FSB outlines new rules on ‘too big to fail’

January  2015  |  FEATURE  |  BANKING & FINANCE

Financier Worldwide Magazine

January 2015 Issue

January 2015 Issue

One of the fiercest criticisms of post financial crisis legislative reform has been reserved for a perceived failure to address the notion of banks being ‘too big to fail’. That may soon change. In mid-November 2014, the Financial Stability Board (FSB), a global monitoring body, announced it had drawn up a number of new rules designed to condemn ‘too big to fail’ to the history books.

Under the new FSB legislation, the world’s 30 biggest banks, deemed ‘globally systemically important’, would be required to have total loss-absorbing capacity equivalent to as much as a quarter of their assets weighted for risk. Furthermore, under the new provisions national regulators will also be able to impose tougher standards on their country’s banks. Once the new legislation comes into effect, a breach of the regulations, or being deemed a ‘likely’ candidate to breach, could see a bank’s ability to pay dividends and bonuses dramatically curtailed.

The measures have been designed to ensure that in the event a bank collapses, it would do so without the safety net of a taxpayer bailout. In the wake of the financial crisis and the subsequent economic downturn, governments around the world over-committed billions of dollars in bailouts to failing financial institutions, much of which took the form of direct subsidies from taxpayers. British taxpayers alone have paid out over $1.9 trillion to support the country’s banking system since the financial crisis.

Instead of relying on government bailouts, under the revised rulings the responsibility and cost of a big bank failure would be borne by the bank’s shareholders and bondholders. Accordingly, the world’s biggest banks would be required to have a buffer of bonds or equity equivalent to at least 16 to 20 percent of their risk-weighted assets, such as loans, from January 2019. That figure could rise to 25 percent or more, depending on the size of the lender and whether national regulators choose to impose a further layer of protection. Regardless of the stance taken by local regulators, the base level of 16 percent is still a far bigger buffer than has ever been mandated by banking regulations. As a result, a number of banks are likely to be required to take on tens of billions of dollars in additional capital by selling extra bonds and restructuring some senior debt. Issuing billions of dollars of new debt is likely to create rather strong headwinds against earnings for a number of banking institutions, particularly those in the US. Accordingly, the announcements have proven to be unpopular.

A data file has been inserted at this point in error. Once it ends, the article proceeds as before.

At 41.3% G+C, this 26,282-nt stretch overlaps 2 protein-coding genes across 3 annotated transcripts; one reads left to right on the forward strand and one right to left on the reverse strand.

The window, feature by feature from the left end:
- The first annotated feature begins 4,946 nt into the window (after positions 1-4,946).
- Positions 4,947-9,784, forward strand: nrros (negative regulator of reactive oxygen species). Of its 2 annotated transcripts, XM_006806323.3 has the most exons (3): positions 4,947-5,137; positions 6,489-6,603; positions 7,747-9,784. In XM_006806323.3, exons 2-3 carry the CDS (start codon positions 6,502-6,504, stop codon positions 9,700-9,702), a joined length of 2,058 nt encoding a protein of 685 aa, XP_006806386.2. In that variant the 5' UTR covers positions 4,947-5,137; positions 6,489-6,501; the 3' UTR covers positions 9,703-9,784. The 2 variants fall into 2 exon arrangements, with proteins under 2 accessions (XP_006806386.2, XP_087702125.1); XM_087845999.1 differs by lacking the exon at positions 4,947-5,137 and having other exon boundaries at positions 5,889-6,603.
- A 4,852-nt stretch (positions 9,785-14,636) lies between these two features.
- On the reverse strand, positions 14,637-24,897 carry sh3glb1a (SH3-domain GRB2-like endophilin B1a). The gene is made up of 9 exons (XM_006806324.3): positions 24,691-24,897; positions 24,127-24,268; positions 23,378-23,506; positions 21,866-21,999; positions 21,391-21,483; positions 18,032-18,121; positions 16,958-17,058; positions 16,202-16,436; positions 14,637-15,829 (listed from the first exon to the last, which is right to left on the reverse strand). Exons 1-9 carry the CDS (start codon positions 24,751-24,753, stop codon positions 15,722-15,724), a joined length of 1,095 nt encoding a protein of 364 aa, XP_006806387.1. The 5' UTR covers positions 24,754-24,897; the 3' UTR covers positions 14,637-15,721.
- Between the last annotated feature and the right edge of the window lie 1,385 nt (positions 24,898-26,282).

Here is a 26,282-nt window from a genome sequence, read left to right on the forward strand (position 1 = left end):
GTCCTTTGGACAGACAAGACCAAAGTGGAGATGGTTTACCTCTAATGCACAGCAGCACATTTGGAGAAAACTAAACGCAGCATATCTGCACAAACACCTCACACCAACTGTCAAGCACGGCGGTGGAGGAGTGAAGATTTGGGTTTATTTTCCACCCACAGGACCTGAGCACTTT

The measures have been designed to ensure that in the event a bank collapses, it would do so without the safety net of a taxpayer bailout.

Mark Carney, governor of the Bank of England and chairman of the FSB, believes that the new rules represent a “watershed” moment for the wider financial sector. Though the new rules will not prevent future financial collapses per se, they will mean that banks can fail without becoming a burden on the state. Mr Carney and the FSB hope that these new regulations will finally, six years after the onset of the financial crisis, enable financial regulators to put to bed the idea of banks being ‘too big to fail’. In a statement, Mr Carney noted that “Once implemented, these agreements will play important roles in enabling globally systemic banks to be resolved – wound down – without recourse to public subsidy and without disruption to the wider financial system.”

The new regulations will have a significant impact on the financial sector, and wider national and regional economies, but their potential for success is up for debate. Realistically, although the proposed new regulations will reduce the chance that taxpayers will be called upon to bailout an ailing financial institution, that possibility is not eliminated entirely.

The proposals, which have received a mixed reaction, only provide regulators with a template on which to base their own specific, tailored rules. As the FSB’s guidelines aren’t legally binding for financial regulators, their adoption will likely be piecemeal in certain jurisdictions, including in the US. The FSB hopes that US regulators will coordinate their efforts with other watchdogs worldwide, but there is no formal compulsion to do so. US regulators are still implementing the Dodd-Frank Financial Reform Act, which passed into law in 2010, so ensuring that companies are compliant with the FSB’s guidelines may be less of a priority. Furthermore, the likelihood of the global banking industry, and the relevant governmental bodies, agreeing upon and enforcing a catch-all set of rules and regulations appears unlikely.

Regardless of the adoption rate of its new guidelines, the FSB should continue its push to reform international banking. The group has already reached a number of agreements on more stringent capital requirements and heightened scrutiny of banks by industry watchdogs.

© Financier Worldwide


Richard Summerfield

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